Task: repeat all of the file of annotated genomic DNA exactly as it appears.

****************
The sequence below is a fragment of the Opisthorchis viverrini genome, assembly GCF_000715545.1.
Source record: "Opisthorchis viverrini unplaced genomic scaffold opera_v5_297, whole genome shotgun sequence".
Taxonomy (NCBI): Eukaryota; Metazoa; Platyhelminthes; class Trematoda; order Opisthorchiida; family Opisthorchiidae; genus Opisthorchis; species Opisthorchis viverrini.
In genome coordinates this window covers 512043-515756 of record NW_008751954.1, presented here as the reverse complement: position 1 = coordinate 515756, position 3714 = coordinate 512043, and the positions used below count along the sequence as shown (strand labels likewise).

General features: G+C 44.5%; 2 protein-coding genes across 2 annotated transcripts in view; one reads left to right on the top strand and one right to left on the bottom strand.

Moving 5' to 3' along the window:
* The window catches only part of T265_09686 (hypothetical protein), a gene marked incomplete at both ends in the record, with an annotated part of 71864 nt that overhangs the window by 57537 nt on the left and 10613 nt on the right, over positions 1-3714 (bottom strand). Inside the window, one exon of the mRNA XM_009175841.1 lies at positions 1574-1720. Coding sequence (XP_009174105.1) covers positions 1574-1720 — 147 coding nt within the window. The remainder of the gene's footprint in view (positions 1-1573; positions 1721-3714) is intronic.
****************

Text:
The sequence below is a fragment of the Opisthorchis viverrini genome, assembly GCF_000715545.1.
Source record: "Opisthorchis viverrini unplaced genomic scaffold opera_v5_297, whole genome shotgun sequence".
Taxonomy (NCBI): Eukaryota; Metazoa; Platyhelminthes; class Trematoda; order Opisthorchiida; family Opisthorchiidae; genus Opisthorchis; species Opisthorchis viverrini.
In genome coordinates this window covers 512043-515756 of record NW_008751954.1, presented here as the reverse complement: position 1 = coordinate 515756, position 3714 = coordinate 512043, and the positions used below count along the sequence as shown (strand labels likewise).

General features: G+C 44.5%; 2 protein-coding genes across 2 annotated transcripts in view; one reads left to right on the top strand and one right to left on the bottom strand.

Moving 5' to 3' along the window:
* The window catches only part of T265_09686 (hypothetical protein), a gene marked incomplete at both ends in the record, with an annotated part of 71864 nt that overhangs the window by 57537 nt on the left and 10613 nt on the right, over positions 1-3714 (bottom strand). Inside the window, one exon of the mRNA XM_009175841.1 lies at positions 1574-1720. Coding sequence (XP_009174105.1) covers positions 1574-1720 — 147 coding nt within the window. The remainder of the gene's footprint in view (positions 1-1573; positions 1721-3714) is intronic.